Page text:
Some small auto shops may disappear, but this one isn't going anywhere.
By Ted Bishop | July 1, 2014
I bought it off the Internet – a mint 1962 Mark II Jaguar sedan, black with tan leather interior. I didn’t tell my wife.
But she found the insurance company’s letter. I came out of the shower, dripping and defenceless, and there she was, brandishing the pink card.
“What’s this?” she said.
“Ah,” I said.
“And, anyway, where are you going to get it fixed?”
That I did have an answer for: “Bert’s place.”
Bert’s place (officially called Sports Car Centre, but everyone knows it as Bert’s) is in a row of white, one-story cinder-block buildings tucked into residential Prince Charles, a neighbourhood that backs onto the municipal airport lands.
Our other car goes to a glass-and-steel palace on the edge of the city. You sit on black leather couches until the receptionist in the little black dress calls the consultant in the tight black suit to read you your bill, as if you’re illiterate. The mechanics are quarantined behind frosted glass.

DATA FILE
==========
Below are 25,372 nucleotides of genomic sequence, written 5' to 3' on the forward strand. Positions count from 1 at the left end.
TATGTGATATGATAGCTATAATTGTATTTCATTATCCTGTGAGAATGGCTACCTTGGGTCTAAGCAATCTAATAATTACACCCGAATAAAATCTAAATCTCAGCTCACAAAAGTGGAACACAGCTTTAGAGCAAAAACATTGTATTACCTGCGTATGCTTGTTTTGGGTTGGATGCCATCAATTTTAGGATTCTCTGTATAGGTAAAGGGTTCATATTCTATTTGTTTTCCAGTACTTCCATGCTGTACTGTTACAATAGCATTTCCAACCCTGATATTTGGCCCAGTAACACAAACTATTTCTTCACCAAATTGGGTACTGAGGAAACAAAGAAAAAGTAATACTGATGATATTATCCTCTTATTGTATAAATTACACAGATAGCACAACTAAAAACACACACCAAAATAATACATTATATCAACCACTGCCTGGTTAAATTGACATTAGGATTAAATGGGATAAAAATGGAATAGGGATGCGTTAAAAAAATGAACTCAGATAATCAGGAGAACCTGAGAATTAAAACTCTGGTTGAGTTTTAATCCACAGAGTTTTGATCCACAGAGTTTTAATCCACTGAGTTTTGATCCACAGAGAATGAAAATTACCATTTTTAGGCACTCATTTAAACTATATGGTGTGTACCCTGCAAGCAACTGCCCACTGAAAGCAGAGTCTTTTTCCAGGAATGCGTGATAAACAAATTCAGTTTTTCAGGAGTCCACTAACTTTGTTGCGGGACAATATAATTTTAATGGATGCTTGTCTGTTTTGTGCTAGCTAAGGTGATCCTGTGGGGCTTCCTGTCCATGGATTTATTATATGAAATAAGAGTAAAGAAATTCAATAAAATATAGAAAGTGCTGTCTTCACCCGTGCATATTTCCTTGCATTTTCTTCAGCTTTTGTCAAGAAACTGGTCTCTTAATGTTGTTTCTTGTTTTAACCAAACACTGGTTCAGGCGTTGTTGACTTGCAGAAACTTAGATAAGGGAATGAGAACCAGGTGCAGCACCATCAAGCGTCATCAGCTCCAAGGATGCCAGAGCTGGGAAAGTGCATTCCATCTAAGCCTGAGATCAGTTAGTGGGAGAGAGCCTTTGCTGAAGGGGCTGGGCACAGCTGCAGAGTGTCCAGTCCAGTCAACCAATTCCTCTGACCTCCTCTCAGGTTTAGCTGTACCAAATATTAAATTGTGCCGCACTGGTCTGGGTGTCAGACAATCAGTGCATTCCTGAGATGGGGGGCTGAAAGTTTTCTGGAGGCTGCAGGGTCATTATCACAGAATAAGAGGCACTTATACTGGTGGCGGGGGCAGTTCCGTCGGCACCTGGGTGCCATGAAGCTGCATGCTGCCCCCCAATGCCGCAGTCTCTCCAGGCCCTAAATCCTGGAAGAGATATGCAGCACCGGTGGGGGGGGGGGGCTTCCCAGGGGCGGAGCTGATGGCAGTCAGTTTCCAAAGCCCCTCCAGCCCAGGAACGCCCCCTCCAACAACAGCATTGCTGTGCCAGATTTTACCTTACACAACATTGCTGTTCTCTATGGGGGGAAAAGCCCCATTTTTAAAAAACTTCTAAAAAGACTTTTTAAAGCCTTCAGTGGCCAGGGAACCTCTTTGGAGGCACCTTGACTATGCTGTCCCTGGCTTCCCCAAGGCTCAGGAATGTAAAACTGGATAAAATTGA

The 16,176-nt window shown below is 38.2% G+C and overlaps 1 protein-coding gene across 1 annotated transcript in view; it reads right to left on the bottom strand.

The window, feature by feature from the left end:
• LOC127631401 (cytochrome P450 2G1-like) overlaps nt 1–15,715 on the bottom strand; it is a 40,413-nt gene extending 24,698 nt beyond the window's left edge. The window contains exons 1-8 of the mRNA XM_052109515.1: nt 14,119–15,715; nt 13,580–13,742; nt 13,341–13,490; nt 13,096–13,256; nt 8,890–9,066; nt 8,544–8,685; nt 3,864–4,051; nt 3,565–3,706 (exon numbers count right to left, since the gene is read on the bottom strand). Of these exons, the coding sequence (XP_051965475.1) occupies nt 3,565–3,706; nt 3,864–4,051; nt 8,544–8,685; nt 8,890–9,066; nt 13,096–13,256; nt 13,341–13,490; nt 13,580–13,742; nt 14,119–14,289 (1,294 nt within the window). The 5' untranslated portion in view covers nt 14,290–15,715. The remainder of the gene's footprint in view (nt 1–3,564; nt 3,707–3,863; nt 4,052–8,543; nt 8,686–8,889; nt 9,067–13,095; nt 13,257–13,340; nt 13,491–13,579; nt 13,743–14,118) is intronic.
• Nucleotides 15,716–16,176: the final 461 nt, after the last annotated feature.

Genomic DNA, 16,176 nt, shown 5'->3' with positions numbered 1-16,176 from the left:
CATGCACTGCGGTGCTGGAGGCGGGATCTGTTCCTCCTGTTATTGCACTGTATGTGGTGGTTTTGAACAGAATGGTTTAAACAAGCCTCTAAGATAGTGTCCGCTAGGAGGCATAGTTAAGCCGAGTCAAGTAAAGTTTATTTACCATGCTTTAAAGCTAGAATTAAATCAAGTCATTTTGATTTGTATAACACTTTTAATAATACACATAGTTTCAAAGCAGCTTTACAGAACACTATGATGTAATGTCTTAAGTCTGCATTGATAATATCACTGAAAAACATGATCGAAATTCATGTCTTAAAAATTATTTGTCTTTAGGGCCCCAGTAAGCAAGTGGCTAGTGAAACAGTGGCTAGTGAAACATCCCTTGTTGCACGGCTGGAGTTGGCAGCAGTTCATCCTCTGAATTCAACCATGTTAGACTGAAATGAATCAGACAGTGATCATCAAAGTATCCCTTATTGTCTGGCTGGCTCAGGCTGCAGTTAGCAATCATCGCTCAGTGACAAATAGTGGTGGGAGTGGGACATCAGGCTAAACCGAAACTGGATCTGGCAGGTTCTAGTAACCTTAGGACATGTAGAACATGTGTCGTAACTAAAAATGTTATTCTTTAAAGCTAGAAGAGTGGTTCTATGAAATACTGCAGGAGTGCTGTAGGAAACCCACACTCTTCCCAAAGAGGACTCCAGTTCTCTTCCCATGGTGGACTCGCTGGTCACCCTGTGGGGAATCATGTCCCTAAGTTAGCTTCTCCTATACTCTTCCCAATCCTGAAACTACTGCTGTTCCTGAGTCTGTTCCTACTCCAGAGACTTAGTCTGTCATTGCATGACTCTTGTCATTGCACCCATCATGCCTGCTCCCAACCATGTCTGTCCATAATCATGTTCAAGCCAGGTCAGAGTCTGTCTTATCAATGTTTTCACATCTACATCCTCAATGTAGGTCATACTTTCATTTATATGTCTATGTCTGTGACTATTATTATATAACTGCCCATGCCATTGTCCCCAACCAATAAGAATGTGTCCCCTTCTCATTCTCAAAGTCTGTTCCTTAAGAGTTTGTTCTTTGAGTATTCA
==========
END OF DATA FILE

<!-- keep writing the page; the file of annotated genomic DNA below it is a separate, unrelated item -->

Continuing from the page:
When you walk into Bert’s shop, Bert himself will come out from the back, in blue coveralls, wiping the grease off his hands, to talk to you about your car.
With his sad eyes, drooping moustache, and cautious pessimism, he reminds me of Eeyore. His partner, John, is like Tigger. John rides to work on a hopped-up orange Vespa, so fast he once beat a Lamborghini across an intersection.
We are standing in the shop as he tells me this. There’s an Aston Martin DB6 (a James Bond car, minus the machine guns) on the hoist, an antique Rolls with headlights as big as dinner plates in the far back of the shop and a Triumph beside us.
No signs warn customers to stay behind some blue line. Is this OK? “Of course!” says John. Bert grunts, which means, “Absolutely!”
He tells me how, back in the ’60s, my car was the ride of choice for British bank robbers – four doors for jumping in and out, a capacious boot (trunk) for hauling the swag and a top speed of 202 km/h, making it the fastest sedan on the road.
I fear that the small auto shop where real characters talk to you about your passions will disappear (like the small bookstore), but the size of Bert’s place is what sustains it. He has no plans to expand, no plans to move. Will the development of the airport lands affect him? “Nah,” he says. “We’re not going anywhere.”
Ted Bishop is the author of Riding with Rilke: Reflections on Motorcycles and Books, which garned a Governor General’s Award nomination and 11 words of praise in Playboy. Social Life of Ink, a biography/travel book, will be published by Penguin this fall.